'L' Station Gets a Look Perfect for Chinatown


By Karen Rivedal

Date of Publication: January 31, 2002
Source: Chicago Tribune


When retired Chinatown chef Yuen Hing Moy volunteered to help decorate the elevated train station in his neighborhood, he wanted his contribution to honor his native country's past.

So Moy, 67, chose to depict the Great Wall of China, built more than 2,000 years ago to defend against marauding northern tribes and one of the country's enduring symbols.

His winding, delicately drawn design, tinted green, brown and black to reflect the wall's mountain setting, covers a large glass window on the platform level of the Red Line's Cermak-Chinatown Station.

The painting was unveiled Wednesday at a ceremony welcoming the Chicago Chinatown Chamber of Commerce as the 27th participant in the CTA's Adopt-A-Station program, which lets groups or individuals rehab one of the CTA's 144 "L" stations to reflect the surrounding neighborhood's history and diversity.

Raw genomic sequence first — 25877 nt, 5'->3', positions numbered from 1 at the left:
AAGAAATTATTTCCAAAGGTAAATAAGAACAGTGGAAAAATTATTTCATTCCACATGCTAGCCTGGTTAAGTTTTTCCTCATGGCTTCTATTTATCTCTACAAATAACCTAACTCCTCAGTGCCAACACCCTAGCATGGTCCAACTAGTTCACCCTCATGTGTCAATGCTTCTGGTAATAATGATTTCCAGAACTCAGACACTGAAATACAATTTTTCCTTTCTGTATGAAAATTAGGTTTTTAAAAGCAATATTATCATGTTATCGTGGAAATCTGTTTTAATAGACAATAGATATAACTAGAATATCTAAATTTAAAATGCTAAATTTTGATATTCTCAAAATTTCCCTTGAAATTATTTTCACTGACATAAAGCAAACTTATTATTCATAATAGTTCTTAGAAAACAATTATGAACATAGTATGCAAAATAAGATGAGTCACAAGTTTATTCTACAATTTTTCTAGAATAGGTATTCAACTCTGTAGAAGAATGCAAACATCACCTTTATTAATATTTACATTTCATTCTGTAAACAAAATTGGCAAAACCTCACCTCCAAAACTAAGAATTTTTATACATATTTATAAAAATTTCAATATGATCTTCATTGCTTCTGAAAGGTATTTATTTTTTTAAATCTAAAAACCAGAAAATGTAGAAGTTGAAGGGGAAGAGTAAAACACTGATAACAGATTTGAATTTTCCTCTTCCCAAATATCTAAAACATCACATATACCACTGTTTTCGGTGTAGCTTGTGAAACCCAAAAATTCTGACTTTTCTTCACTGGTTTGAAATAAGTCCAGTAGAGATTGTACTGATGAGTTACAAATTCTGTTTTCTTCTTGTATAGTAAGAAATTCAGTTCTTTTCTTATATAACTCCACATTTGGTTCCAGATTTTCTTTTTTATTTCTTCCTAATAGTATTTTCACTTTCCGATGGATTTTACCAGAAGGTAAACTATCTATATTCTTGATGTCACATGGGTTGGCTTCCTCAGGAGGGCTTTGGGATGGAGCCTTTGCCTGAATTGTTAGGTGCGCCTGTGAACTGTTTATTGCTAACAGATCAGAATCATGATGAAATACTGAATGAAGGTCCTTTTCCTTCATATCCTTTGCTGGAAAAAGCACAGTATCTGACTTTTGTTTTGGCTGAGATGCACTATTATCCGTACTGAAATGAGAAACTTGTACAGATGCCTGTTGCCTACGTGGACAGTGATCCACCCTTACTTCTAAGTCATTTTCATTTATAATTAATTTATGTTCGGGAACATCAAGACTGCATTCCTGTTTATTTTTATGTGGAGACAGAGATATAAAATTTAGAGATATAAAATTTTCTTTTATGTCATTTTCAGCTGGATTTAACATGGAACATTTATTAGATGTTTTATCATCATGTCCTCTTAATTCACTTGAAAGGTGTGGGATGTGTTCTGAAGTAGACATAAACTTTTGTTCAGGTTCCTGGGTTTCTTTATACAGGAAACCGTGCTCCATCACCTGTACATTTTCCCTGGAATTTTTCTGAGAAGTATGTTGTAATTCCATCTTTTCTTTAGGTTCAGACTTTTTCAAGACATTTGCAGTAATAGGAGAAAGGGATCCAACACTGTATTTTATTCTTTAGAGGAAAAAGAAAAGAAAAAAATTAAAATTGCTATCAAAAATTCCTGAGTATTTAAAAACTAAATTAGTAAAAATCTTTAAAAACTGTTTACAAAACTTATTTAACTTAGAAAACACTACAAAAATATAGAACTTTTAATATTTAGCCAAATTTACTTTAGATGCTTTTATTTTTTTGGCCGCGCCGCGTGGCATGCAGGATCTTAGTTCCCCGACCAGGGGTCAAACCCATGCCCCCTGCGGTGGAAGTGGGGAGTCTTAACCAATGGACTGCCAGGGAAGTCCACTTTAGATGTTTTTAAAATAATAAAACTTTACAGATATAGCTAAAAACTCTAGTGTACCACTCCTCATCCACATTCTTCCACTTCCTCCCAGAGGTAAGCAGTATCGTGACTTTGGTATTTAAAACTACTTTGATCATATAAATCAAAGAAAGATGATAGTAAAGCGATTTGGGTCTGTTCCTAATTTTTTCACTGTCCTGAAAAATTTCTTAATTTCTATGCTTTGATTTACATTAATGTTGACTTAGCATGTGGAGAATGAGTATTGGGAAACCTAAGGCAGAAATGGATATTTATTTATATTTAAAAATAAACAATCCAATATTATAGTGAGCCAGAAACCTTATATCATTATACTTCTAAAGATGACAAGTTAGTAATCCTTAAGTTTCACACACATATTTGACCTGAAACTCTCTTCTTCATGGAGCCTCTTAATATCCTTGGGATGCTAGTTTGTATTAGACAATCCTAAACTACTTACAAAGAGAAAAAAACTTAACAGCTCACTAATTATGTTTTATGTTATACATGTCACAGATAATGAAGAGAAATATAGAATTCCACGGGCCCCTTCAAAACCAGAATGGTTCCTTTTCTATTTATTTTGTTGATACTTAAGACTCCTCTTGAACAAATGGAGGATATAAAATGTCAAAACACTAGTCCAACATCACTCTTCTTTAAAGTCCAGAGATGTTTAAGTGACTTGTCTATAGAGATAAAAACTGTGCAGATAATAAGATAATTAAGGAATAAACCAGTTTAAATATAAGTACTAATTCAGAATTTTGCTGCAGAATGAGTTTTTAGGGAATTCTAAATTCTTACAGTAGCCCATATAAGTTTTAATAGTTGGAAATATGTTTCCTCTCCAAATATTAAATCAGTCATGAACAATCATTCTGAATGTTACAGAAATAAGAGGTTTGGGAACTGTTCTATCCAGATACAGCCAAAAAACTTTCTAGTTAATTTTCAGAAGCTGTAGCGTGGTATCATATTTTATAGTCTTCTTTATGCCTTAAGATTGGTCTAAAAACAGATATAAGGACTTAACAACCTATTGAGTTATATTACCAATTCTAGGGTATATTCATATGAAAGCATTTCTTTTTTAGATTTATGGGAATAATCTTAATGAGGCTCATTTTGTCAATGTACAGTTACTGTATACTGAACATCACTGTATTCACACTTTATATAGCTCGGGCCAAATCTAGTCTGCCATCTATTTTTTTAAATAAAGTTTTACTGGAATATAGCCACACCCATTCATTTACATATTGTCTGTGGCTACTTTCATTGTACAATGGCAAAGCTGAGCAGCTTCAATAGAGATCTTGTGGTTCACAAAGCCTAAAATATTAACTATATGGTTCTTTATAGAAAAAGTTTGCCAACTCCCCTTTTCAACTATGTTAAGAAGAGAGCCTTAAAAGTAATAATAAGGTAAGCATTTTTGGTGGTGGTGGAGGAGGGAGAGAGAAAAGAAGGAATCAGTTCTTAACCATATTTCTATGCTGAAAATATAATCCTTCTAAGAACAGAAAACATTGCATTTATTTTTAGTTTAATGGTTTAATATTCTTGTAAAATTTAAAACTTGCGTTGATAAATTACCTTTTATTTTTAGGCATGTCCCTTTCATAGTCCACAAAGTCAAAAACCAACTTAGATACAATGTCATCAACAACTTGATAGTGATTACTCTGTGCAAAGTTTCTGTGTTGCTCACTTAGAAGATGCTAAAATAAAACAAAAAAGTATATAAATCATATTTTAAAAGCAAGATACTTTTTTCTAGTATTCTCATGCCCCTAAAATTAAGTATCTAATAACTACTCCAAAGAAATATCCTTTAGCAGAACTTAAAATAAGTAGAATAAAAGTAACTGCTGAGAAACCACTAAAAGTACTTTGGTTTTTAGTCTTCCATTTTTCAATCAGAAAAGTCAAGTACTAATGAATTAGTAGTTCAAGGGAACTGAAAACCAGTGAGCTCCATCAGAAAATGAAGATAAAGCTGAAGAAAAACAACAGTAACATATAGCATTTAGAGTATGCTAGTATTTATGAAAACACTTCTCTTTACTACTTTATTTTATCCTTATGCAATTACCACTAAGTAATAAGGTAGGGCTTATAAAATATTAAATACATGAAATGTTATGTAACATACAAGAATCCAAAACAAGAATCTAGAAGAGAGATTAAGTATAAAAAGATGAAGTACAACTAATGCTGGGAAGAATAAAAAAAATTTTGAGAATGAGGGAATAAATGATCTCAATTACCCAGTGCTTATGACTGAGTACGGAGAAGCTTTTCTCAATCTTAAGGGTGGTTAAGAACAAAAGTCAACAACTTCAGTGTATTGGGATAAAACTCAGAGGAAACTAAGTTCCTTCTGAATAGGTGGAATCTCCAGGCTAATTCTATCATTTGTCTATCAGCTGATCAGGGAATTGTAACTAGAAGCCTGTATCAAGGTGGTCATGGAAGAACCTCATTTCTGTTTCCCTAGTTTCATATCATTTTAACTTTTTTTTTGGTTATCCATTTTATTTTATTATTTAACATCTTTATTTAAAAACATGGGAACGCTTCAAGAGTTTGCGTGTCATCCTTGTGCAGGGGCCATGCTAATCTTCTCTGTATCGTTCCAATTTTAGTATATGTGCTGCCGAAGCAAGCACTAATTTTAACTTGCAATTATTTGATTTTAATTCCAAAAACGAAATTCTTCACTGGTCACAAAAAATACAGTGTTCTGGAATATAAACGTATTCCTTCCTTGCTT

The Chinatown chamber enlisted community youths and seniors from the Chinese American Service League to fill the station's walls and windows with paintings, masks, statues and murals that celebrate Chinese culture.

Moy's work, like the other window paintings in the station, spans a space nearly 6 feet high by 3 feet wide. Other window works depict the Chinese lotus flower, a symbol of purity, and cranes, which represent longevity, said Erica Chung, executive director of the Chinatown chamber.

Elsewhere in the station, two white statues, known as "foo dogs," grace a space next to the "up" escalator and serve as good-luck charms for a safe trip, Chung said. Elaborate tile murals on the outside walls welcome visitors in English and Chinese, while paintings below the murals show Chinatown unfolding just south of a steel-gray Loop skyline.

Chinatown Chamber President Ray Spaeth said the project could translate into increased revenues for the 200 shops and restaurants he represents. By raising the profile of the neighborhood, he said, more CTA riders may be inclined to stop in Chinatown for shopping and dining.